Background People with disabilities are less likely to access antiretroviral therapy (ART) services in health centre facilities and communities, which are often not sensitive to their special needs. This study explored stigma and discrimination, perceptions and local understandings of ART and HIV testing.
Methods Purposive sampling was applied in selection of participants from 3 districts namely, Mazabuka, Kapiri Mponshi and Lusaka. The selection took into consideration the need to reflect geographical, religious, social diversities so that lessons drawn there from are more likely to be applied across Zambia and the region. It was carried out in 15 health facilities, 15 support groups and 4 referral government hospitals. 120 respondents with different degrees of disabilities and 34 able bodied medical personnel were interviewed for this data collection.
Results Only 60% of people with disabilities interviewed in the study reported that they were not satisfied with ART and HIV testing services they received. The assessment found the gap in access to ART services for people with disabilities to be due to stigma, long distance to health facilities and lack of disability guidelines. 50% of the respondents said that ART services are not user friendly for people with disabilities, this was equally supported by 60% of the health care providers interviewed.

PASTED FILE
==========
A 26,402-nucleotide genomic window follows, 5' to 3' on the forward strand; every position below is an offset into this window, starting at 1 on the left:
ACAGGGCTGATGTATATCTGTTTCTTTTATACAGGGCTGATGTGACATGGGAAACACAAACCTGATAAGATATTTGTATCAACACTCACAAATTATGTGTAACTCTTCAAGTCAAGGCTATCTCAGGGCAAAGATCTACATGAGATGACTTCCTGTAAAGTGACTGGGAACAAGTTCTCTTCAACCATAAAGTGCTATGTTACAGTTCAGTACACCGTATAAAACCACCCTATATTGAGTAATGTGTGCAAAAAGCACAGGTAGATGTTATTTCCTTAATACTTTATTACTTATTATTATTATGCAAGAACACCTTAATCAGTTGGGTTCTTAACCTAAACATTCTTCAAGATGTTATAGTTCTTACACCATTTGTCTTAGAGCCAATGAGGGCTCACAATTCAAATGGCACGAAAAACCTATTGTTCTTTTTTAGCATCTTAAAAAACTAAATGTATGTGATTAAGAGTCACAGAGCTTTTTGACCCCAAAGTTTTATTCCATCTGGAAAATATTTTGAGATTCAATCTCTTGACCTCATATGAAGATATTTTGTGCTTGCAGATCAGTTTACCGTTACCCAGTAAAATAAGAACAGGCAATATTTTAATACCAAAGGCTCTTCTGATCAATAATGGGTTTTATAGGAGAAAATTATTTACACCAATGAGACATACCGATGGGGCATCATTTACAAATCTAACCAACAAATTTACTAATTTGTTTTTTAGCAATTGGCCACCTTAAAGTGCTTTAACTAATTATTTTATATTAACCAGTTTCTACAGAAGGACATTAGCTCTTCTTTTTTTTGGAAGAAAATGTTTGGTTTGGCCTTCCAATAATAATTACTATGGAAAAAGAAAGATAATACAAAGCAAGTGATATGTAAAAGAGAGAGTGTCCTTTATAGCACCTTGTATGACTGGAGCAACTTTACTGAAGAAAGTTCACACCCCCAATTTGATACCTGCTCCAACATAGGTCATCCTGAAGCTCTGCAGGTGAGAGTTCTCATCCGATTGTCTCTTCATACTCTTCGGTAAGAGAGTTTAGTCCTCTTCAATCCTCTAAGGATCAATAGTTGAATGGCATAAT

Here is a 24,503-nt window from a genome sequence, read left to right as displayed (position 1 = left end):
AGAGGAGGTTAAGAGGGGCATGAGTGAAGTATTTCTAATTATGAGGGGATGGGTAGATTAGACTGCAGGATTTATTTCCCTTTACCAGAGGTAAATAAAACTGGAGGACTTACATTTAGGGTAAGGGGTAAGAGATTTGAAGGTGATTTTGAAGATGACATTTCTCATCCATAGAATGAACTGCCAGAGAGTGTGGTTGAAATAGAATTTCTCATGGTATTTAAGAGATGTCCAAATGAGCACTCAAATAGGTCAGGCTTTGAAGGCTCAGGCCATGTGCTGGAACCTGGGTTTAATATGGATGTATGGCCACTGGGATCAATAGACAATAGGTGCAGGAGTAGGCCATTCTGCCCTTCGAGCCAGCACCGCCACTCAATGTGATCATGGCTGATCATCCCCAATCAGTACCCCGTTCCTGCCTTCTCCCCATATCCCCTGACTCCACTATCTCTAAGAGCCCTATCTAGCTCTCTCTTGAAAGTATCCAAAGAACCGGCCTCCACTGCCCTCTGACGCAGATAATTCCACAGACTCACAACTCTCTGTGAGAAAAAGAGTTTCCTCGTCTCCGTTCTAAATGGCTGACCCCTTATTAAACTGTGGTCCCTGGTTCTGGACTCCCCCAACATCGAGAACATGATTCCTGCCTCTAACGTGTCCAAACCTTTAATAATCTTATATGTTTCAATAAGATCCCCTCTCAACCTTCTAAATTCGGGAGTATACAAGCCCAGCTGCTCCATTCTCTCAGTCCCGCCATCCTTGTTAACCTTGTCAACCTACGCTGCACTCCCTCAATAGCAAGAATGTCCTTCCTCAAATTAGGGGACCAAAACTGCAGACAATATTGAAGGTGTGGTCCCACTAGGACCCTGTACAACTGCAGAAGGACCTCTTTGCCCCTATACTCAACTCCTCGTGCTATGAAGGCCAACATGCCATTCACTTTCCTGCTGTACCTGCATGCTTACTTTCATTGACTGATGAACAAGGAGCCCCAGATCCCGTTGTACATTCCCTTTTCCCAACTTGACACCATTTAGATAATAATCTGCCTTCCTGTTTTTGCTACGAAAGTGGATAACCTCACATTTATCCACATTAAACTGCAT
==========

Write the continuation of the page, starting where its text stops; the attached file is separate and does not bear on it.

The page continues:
Conclusion In order to improve access to ART services for people with disabilities, there is need for government to develop guidelines on the management of people with disabilities and restructure data collection tools in order to capture and disaggregate data for people with disabilities accessing ART and HIV testing services.
Disclosure of interest statement This study was entirely funded by Zambia Governance Foundation and not any other partners of TALC.
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